If you took hundreds of multicolored matchsticks and shook them around in a shallow box, it would look a lot like the aerial photos now coming in from the southwestern part of Haiti. As the U.S. buckles down to deal with Hurricane Matthew, three days after striking the island of Hispaniola, we’re only now realizing the scale and scope of the destruction there.
Although the Haitian capital city was spared from the worst damage, information of the devastation to rural towns and cities has been trickling in. As the water recedes, more bodies are found. A faith-based relief group from Stafford, Texas called Living Water International had a team already working in Haiti before the storm, trying to help with the effects of a cholera epidemic.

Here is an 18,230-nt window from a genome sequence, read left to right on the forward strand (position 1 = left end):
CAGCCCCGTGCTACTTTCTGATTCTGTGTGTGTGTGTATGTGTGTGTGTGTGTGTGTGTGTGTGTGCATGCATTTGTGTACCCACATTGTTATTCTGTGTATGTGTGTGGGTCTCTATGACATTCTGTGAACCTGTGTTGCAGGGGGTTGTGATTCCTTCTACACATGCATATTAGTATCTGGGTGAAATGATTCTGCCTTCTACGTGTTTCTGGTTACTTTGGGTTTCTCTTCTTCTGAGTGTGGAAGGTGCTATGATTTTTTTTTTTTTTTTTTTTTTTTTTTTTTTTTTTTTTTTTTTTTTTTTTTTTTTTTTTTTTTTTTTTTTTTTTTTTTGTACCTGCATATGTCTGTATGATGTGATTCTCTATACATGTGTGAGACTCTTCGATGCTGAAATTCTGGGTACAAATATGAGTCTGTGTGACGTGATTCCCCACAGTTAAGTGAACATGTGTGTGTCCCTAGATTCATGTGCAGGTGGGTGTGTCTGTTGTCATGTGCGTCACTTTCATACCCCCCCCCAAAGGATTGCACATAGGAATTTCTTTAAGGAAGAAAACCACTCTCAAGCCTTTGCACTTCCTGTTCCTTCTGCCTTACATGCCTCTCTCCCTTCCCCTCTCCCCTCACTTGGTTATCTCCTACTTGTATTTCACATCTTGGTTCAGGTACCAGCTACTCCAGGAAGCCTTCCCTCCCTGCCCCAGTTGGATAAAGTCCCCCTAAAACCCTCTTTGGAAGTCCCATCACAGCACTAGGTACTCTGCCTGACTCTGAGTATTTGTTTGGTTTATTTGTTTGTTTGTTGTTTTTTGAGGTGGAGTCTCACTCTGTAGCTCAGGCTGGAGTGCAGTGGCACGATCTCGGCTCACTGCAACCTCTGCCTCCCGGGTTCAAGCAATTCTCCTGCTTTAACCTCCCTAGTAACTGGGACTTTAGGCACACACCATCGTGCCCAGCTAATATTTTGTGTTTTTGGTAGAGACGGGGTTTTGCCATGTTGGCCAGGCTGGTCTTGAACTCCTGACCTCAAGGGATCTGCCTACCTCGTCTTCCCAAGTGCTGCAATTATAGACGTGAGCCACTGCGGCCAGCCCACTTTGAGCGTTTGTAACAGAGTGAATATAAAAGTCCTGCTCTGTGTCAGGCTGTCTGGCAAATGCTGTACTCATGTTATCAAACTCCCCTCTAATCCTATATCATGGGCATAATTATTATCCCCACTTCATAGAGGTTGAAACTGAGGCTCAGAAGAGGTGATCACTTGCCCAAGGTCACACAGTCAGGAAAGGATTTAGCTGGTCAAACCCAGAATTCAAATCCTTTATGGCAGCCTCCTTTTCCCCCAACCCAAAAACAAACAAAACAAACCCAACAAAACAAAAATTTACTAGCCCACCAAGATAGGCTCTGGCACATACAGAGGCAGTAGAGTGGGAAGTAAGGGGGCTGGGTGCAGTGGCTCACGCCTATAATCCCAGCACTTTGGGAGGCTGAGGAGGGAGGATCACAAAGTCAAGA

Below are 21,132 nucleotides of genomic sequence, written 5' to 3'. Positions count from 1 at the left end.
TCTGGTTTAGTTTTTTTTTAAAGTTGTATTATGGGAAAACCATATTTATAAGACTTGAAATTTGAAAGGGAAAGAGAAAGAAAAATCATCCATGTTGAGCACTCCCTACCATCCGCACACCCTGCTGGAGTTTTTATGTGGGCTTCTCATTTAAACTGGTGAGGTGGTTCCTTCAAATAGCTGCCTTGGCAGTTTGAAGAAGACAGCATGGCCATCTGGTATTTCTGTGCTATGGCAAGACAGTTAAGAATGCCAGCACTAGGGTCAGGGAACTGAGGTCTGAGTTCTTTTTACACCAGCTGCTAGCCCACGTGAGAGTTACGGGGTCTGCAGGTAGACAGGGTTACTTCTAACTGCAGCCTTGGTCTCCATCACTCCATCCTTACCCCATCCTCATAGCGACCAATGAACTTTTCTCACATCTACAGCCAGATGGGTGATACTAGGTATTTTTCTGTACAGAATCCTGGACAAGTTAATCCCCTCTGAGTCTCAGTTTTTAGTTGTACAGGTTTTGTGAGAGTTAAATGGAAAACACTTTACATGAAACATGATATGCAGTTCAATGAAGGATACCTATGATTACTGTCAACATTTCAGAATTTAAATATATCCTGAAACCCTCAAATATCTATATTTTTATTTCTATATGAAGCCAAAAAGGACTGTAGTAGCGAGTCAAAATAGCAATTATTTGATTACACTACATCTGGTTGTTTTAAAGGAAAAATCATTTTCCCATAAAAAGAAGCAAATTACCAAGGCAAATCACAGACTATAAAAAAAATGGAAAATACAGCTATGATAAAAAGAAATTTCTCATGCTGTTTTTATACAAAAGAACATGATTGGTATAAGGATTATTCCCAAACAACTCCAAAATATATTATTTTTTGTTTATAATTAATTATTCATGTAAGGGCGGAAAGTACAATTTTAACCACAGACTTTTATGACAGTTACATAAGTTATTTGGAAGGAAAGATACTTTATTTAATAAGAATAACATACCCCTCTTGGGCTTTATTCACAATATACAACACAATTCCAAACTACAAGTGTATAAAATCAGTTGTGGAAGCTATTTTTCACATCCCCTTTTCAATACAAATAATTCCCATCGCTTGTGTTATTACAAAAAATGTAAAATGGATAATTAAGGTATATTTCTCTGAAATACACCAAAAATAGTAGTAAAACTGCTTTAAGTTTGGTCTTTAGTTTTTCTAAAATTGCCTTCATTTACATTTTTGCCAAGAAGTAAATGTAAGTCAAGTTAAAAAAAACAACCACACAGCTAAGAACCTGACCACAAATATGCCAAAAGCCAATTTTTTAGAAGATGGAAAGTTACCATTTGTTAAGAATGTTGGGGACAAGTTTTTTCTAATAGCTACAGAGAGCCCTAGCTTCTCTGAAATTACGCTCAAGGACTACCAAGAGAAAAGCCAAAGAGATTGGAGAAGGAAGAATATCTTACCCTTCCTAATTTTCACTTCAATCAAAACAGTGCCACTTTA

Wesley Charles is the group’s vice president of Latin America and the Caribbean. He says there are 34 of his staffers on the ground. And while the effects of Hurricane Matthew are devastating on their own, they are compounded by the country’s economic and health problems caused by the earthquake of 2010.
“Haiti was hit by an earthquake, that was in 2010 and the damage is very sad – this morning I heard from the Haitian government, they talk about something like 164 people are reported dead that was just last night,” Charles says. “This morning again, I keep receiving new reports from the field, so we are close to 275 people dead from these hurricanes. So that gives you an idea of the magnitude of this hurricane.”
What you’ll hear in this segment:
– How the hurricane creates obstacles in trying to combat cholera
– What Americans should know about Haiti aside from reports of disaster